Cruising the Cape Horn of the Caribbean Part 2
By Feel Free - Published February 15, 2011 - Viewed 723 times
By Tom Morkin
Dawn broke on our second morning at sea on our so far delightful trip from Aruba to Cartagena. Our delight was immediately transformed to despair while listening to the morning weather forecast on our long distance radio. Chris Parker of the Caribbean Weather Center broke the bad news. The expected developing low pressure system over Colombia was developing faster than expected. Our hopes of reaching Cartagena before the affects of the system kicked in died a fast death.
About the time we would reach the notorious area around the mouth of the Rio Magdalena (affectionately known as the Cape Horn of the Caribbean) we could expect winds to 40 knots and violent thunderstorms with lots of rain.
Ironically, within an hour of getting this high wind warning, for the next day the wind which had driven us effortlessly for the past 20 hours, just disappeared. Worse still, just as we were warned, a contrary current of more than one knot appeared. Even after starting the motor, our speed over the bottom dropped to less than five knots. Cartagena seemed to be getting further away.
Then the light went on! At an average speed of five knots, we could make Santa Marta Colombia in 30 hours just before the s h_ _ would hit the fan. Within an hour of hearing the forecast we altered our heading 15 degrees to port and for the next 20 hours Feel Free was a power boat.
The delightful small cotton ball shaped trade wind clouds morphed into much larger, angry looking towering cumulous clouds which were backed by higher and thickening cirrus clouds. Our blue skies turned grey and our moods also darkened as the motor droned on hour after hour. The monotony of motoring gave way to unwished for excitement of the thunder and lightning show that started promptly at 1600 hours.
Although lightning flashes were seen throughout the day over the mountains, the 4:00 show was a special marine display that appeared to be our own personal showing.
The main act featured a massive thunder bumper off our stern which cranked out enough electricity to run a number of U.S. cities for a good long time and even the smallest of the bolts of volts could fry every electrical device on board and melt the fibreglass hull itself.
For me, the spookiest part of the show was the fact that the lightning approached us from the stern. One after another, cloud to water strikes got closer and closer, most of them directly in our wake. The time from the lightning strike to the thunder decreased from 10 seconds to a couple of seconds. That cloud seemed to be on a mission and that was to put a serious crimp in our cruising plans.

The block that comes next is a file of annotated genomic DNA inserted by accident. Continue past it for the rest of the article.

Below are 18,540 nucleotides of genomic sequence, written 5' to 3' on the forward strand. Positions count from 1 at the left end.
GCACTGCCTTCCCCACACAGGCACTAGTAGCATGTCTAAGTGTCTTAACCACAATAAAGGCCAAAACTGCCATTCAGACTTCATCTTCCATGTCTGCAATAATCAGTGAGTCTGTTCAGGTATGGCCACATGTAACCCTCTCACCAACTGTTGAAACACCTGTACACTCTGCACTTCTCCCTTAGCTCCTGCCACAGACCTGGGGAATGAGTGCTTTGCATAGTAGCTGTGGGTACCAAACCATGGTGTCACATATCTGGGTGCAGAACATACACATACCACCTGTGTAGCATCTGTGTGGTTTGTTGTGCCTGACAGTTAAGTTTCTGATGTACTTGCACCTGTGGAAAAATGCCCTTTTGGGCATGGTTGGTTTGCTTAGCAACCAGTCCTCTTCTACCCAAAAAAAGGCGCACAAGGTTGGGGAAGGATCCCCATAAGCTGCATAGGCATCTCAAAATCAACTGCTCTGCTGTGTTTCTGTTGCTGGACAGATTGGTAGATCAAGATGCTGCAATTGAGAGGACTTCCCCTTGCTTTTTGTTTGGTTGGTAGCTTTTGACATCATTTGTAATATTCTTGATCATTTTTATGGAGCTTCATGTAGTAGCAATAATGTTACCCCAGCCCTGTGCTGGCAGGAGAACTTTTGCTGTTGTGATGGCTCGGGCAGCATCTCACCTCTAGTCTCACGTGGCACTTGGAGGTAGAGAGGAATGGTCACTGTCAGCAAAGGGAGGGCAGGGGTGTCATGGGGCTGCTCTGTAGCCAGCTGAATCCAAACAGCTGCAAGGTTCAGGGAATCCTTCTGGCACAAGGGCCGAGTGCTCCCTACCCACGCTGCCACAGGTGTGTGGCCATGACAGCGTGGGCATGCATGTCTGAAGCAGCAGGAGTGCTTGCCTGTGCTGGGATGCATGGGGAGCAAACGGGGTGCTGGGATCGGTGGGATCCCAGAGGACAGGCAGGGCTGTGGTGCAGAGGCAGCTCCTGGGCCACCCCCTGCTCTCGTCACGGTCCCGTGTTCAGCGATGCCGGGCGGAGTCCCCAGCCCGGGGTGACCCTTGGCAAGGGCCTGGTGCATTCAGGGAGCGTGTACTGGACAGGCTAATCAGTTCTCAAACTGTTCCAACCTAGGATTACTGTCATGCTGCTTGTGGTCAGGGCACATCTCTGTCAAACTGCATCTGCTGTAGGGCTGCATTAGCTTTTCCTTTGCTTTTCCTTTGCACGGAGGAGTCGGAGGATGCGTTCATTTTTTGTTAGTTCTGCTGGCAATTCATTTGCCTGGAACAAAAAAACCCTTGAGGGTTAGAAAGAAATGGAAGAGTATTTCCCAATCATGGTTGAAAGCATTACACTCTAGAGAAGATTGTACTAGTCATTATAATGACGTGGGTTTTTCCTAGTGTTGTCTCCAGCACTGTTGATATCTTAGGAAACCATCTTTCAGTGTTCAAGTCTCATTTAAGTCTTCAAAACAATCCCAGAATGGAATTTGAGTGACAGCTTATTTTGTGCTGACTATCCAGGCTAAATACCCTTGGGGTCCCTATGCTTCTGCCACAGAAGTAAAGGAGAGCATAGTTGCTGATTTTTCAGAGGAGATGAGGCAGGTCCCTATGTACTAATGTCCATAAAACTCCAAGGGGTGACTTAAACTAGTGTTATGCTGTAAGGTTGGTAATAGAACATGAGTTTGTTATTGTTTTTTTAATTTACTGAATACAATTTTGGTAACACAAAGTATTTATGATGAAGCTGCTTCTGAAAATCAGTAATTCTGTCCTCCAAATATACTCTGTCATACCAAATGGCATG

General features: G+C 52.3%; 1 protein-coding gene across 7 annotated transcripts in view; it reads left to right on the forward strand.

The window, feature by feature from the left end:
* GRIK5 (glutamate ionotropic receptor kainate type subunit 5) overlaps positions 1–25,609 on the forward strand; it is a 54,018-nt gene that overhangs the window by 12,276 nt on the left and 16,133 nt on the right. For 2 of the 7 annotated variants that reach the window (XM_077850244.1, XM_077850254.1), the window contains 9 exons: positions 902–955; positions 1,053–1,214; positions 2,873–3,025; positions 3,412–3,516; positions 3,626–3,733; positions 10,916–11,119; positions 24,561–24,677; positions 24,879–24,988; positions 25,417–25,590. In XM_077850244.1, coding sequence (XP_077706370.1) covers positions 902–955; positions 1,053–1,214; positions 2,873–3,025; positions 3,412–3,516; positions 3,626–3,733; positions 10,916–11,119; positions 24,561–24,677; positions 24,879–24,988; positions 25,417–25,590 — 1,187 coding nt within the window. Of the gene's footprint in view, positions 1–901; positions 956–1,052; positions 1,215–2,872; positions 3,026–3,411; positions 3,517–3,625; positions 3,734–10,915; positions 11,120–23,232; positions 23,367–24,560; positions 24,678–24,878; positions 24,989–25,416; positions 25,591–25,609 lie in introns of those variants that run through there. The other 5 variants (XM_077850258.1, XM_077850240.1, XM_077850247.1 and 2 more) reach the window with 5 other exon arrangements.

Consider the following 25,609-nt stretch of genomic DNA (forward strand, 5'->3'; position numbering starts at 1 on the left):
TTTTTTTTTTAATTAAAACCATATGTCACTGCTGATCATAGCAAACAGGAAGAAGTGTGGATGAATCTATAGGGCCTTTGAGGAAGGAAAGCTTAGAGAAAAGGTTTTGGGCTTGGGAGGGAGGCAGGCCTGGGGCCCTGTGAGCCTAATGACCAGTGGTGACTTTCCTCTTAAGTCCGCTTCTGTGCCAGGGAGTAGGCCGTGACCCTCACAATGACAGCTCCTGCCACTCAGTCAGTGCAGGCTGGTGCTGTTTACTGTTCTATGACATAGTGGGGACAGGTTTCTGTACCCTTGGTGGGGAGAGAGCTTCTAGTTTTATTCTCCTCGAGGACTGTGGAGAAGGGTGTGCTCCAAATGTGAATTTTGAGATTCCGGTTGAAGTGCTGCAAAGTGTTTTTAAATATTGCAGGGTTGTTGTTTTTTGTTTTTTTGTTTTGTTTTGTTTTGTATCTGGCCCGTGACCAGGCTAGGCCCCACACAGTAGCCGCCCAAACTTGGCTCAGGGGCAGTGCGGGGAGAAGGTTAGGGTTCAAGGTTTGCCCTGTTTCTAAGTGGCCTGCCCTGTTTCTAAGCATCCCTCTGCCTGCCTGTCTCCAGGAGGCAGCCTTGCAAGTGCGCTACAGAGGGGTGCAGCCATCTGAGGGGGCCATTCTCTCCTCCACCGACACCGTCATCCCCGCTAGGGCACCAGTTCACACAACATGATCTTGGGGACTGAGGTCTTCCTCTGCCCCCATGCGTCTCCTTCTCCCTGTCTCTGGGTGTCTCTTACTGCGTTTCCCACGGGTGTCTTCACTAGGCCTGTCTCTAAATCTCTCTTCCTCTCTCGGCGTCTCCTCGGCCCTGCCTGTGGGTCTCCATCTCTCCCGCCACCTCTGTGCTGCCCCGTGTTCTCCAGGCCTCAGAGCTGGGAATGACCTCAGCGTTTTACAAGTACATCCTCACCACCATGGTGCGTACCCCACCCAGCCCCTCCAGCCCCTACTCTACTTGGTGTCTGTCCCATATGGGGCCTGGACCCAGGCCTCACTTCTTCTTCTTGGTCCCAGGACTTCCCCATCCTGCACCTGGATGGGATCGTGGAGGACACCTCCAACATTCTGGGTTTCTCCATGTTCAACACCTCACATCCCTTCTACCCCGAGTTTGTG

Happily, it was only a two hour performance and the evening shows weren’t as up close and personal.
Dawn arrived bearing gifts- quite a bit of blue sky, sunshine, 15 knots of downright cool southeast wind, and most amazing of all, the sight of the 15,000 foot snow capped Sierra Nevada de Santa Marta mountains, the northernmost peaks of the Andes. We were gobsmacked. We were quite unprepared for such a scene in the Caribbean. It looked more like Alaska than the Caribbean, even the temperature was very untropical as the south southeast breeze was cooled by the snow.
|The next four hours of sailing in the shadow of those mountains under ideal sailing conditions approaching another new landfall will not be easily deleted from this guy’s memory bank.|
Security was our main concern about stopping in Santa Marta and those concerns were amplified when the dockmaster of the new and almost empty marina reported that they could not allow us to tie up in their secure marina as they didn’t yet have the necessary license. He then went on to say that he would request permission for us to tie up which would take time, that we could anchor off the town but if we did so, “be sure to always leave someone on the boat to prevent theft, and close the boat at night”. Well, isn’t that reassuring. Welcome to Colombia.